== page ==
Book Review : In a Holidaze

Book Review : In a HolidazeIn a Holidaze by Christina Lauren
Published by Simon and Schuster on October 6th 2020
Genres: Fiction, Romance, Romantic Comedy, Humorous, General, Holidays
Pages: 336
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One Christmas wish, two brothers, and a lifetime of hope are on the line for hapless Maelyn Jones in In a Holidaze, the quintessential holiday romantic novel by Christina Lauren, the New York Times bestselling author of The Unhoneymooners.
It’s the most wonderful time of the year…but not for Maelyn Jones. She’s living with her parents, hates her going-nowhere job, and has just made a romantic error of epic proportions.
But perhaps worst of all, this is the last Christmas Mae will be at her favorite place in the world—the snowy Utah cabin where she and her family have spent every holiday since she was born, along with two other beloved families. Mentally melting down as she drives away from the cabin for the final time, Mae throws out what she thinks is a simple plea to the universe: Please. Show me what will make me happy.
The next thing she knows, tires screech and metal collides, everything goes black. But when Mae gasps awake…she’s on an airplane bound for Utah, where she begins the same holiday all over again. With one hilarious disaster after another sending her back to the plane, Mae must figure out how to break free of the strange time loop—and finally get her true love under the mistletoe.
Jam-packed with yuletide cheer, an unforgettable cast of characters, and Christina Lauren’s trademark “downright hilarious” (Helen Hoang, author of The Bride Test) hijinks, this swoon-worthy romantic read will make you believe in the power of wishes and the magic of the holidays.

In this year’s quest to get into the holiday spirit, which I must have buried beneath all the shopping, gift wrapping, decorating and trying to meet my Goodreads challenge for the year, I decided to pick up In a Holidaze, a Christmas romance novel featuring Groundhog Day-esque time travel. I really wasn’t sure how much I’d enjoy In a Holidaze since I’m pretty much a Grinch this year, but I ended up sitting down to try and read it, only to read the entire thing in one sitting. In a Holidaze is a Netflix Christmas movie incarnate—a little unrealistic, heartwarming, cheesy, funny, and filled with Christmas wishes coming true.


In a Holidaze follows main character Maisie, as she celebrates Christmas by visiting her favorite place in the world, a cabin owned by her parents’ best friends. For her entire life, her parents and their best friends, who are basically family at this point, visit this cabin in Utah. She grew up close with the two sons of the owners of the cabin, and around age thirteen she fell hopelessly head over heels for the eldest brother, Andrew. But she starts off the novel by getting drunk on eggnog and making out with the younger brother, Theo, only for Andrew to witness it. Things only get worse when the brothers’ parents announce that they’re selling the cabin, as it grows too costly for them to upkeep.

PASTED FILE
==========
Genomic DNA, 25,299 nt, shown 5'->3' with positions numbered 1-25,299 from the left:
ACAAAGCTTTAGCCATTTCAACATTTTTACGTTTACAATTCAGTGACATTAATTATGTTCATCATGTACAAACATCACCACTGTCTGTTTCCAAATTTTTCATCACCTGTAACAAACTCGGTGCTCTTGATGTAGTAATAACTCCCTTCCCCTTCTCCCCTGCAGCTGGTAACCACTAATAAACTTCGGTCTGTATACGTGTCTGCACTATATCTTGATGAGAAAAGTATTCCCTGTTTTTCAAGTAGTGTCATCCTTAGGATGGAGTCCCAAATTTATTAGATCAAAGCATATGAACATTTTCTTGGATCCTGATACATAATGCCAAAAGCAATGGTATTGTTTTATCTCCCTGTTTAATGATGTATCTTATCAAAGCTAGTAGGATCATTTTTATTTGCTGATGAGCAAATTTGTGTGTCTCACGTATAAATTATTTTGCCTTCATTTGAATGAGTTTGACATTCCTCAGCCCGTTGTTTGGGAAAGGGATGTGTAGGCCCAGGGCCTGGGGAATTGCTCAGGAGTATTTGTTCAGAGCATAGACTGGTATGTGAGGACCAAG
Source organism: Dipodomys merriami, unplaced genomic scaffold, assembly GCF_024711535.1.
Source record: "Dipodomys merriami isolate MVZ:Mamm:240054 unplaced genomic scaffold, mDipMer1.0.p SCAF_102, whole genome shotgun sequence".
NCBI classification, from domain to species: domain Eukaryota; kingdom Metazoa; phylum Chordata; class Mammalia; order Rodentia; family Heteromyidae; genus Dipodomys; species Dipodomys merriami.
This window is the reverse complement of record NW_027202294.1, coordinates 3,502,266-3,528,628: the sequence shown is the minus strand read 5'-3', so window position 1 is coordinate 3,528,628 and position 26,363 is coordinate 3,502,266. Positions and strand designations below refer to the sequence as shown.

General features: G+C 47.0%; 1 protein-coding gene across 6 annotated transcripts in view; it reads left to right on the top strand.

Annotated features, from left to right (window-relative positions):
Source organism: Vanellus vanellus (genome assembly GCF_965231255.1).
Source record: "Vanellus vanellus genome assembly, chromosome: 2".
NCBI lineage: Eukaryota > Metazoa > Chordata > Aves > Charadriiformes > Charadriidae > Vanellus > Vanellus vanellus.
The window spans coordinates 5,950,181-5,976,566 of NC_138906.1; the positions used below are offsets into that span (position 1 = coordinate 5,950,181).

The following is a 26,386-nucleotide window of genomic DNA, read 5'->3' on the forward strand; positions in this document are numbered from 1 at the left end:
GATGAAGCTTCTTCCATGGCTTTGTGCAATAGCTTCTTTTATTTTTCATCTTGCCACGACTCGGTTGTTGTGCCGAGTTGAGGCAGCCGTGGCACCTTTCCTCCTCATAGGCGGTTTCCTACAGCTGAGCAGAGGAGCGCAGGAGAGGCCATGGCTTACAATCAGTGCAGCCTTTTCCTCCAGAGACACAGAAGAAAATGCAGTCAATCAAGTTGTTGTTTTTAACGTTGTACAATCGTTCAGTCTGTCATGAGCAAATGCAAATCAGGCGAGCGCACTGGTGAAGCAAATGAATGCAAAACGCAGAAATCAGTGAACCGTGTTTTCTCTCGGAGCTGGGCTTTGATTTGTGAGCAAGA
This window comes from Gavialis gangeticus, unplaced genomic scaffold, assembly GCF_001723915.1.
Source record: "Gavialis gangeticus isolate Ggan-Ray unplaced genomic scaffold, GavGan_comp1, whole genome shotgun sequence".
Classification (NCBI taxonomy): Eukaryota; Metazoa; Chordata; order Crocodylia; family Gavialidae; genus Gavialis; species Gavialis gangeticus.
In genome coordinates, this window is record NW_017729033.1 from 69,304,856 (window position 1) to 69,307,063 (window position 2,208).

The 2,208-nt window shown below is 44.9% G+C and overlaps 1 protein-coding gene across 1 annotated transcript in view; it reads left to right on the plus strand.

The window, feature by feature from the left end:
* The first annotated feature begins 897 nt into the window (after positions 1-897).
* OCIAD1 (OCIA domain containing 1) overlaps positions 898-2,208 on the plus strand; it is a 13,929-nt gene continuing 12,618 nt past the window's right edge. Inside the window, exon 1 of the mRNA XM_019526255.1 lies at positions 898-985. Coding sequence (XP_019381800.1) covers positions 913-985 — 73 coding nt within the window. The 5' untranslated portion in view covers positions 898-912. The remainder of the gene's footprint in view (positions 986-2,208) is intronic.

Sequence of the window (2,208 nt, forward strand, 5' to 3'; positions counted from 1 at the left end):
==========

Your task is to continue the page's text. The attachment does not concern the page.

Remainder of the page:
More importantly (read: pathetically), I’ve never been into Theo, primarily because I’ve had a crazy, silent, soul-crushing crush on his older brother for what feels like my whole life. Andrew is kind, warm, gorgeous, and hilarious. He is playful, flirty, creative, and affectionate. He is also deeply principled and private, and I’m pretty sure there’s nothing that would turn him off a woman faster than knowing she made out with his younger, womanizing brother while under the influence of eggnog.


Devastated by her actions and losing her favorite tradition and place, Maisie gets a chance to do it all over again by helplessly calling out to the universe and asking it to show her what would make her truly happy and somehow getting stuck in a time loop and reliving her holiday vacation all over again. Maisie immediately sets out to correct her past mistakes, often hilariously, and grows more and more confident about what she wants with each time she restarts the loop. Knowing she has a chance to do it all over again if she screws up, Maisie is honest with her feelings for Andrew. The two engage in a lot of flirting over snowmen building competitions, sledding, and Christmas tree shopping and decorating. Yes, all of these things literally happen in In a Holidaze, under the guise of “tradition,” but it feels almost like the novel had a checklist for holiday tropes and was determined to check them all off. It’s cute, but I found myself asking who in the world has this much energy to travel across the country for a holiday vacation and then do all of these other things?


I also had trouble suspending my disbelief with a few other things in In a Holidaze. I really had trouble believing in the found family of the novel, which consists of three couples—Maisie’s divorced parents, Andrew and Theo’s parents, their college friends Aaron and his husband, Kyle, and their other friend Benny. What little I know about these adults seemed wildly different, and I was perplexed at how these people managed to have drama-free gatherings year after year, even after the divorce of of Maisie’s parents. In fact, it was shocking that Maisie’s parents managed to travel together to the cabin with their kids year after year, despite the fact that Maisie’s mom remarried and everything. Apparently her new husband doesn’t mind. This is the kind of thing that only happens in Christmas media.